2. sartorias

    Why is your narrator telling the story? (Does it help to figure that out, or do you know already, and it helps nothing?)

    • Marie Brennan

      Neither. I recognize this is a breed of first-person that annoys some people, but it’s the sort that’s like third person: the story is being told, but not to anyone or at any particular time or for any particular reason. It doesn’t have that kind of frame around it.

  3. akashiver

    i feel your pain.

  4. mindstalk

    Is it daily talking to oneself first person? “Oh man, she’s so hot, I’d like to do her. Hey, he’s looking at me funny, grr! Crap, the boss is coming, I’d better pretend to work.”

    “Gah, I’ve been flaking on this all day. [insert imaginary dialogue with husband asking about the day] I’d better get to work… kittens!”

    ‘stream of consciousness’ belatedly bubbles forth from my memory as a name for this.

    • Marie Brennan

      No, it isn’t. Stream of consciousness is very hard to sustain for any real length of time, much less tell an entire story in, since it’s so sharply limited in what it can relate. I do have a doppelganger-related story, though, a prequel novelette about Seniade (later Mirage) coming to Silverfire, that uses stream of consciousness in places. It’s the only way to communicate how deranged she was at times.

      • mindstalk

        Is there anything this *is* like, or are you trying to invent a new form of narration?

        • Marie Brennan

          It’s like most first-person narration; sorry if I gave a more complicated impression. I find it rare for a first-person story to be told as pure stream-of-consciousness; I find it slightly uncommon, though far from rare, for a first-person story to be told self-consciously, where the pov character is aware of herself as a narrator, telling her story to an acknowledged audience. (Sometimes that audience is an in-story thing — say, a fictionalized memoir, or an imprisoned character’s confession — but a lot of the time it’s just the character speaking to the reader, a la “Let me tell you about the time my uncle Vernon died and left me a winged cat in his will.”) Most of the first-person stories I read don’t do either of those things; they just tell the story, the way a third-person narrative tells the story, in the past tense, without any particular framing of when the narrator is speaking from, or to whom, or why.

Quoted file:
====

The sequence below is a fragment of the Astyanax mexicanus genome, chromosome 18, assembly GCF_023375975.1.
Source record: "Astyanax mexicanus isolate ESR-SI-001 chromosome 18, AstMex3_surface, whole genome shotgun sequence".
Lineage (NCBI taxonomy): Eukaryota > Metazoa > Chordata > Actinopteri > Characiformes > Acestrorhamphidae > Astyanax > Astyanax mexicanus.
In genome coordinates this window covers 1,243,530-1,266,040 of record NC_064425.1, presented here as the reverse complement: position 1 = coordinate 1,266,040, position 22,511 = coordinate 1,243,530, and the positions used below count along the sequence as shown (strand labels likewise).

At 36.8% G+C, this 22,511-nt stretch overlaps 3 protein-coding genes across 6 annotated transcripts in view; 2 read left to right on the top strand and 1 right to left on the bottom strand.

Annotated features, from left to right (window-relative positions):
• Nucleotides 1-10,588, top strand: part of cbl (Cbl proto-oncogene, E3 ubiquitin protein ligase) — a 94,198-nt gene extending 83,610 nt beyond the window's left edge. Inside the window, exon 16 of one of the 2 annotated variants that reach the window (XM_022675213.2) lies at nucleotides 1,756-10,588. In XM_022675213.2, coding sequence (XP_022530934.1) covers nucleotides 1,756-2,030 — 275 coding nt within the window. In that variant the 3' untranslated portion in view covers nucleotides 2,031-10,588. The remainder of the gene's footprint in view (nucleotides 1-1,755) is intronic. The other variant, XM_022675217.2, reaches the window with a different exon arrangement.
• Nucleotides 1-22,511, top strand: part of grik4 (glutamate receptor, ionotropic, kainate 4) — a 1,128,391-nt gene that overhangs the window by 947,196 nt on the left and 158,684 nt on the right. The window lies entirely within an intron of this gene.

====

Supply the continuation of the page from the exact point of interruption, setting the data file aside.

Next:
That’s all I’m trying to do here. Nothing fancy about it. My difficulty lies in two things: finding a distinctive voice for that character (sentence structure, word choice, what she pays attention to and what she ignores), and figuring out how to get my first scene going without resorting to the imho overused trick of retrospection. These are not unusual problems; I’m just having an unusually hard time overcoming them.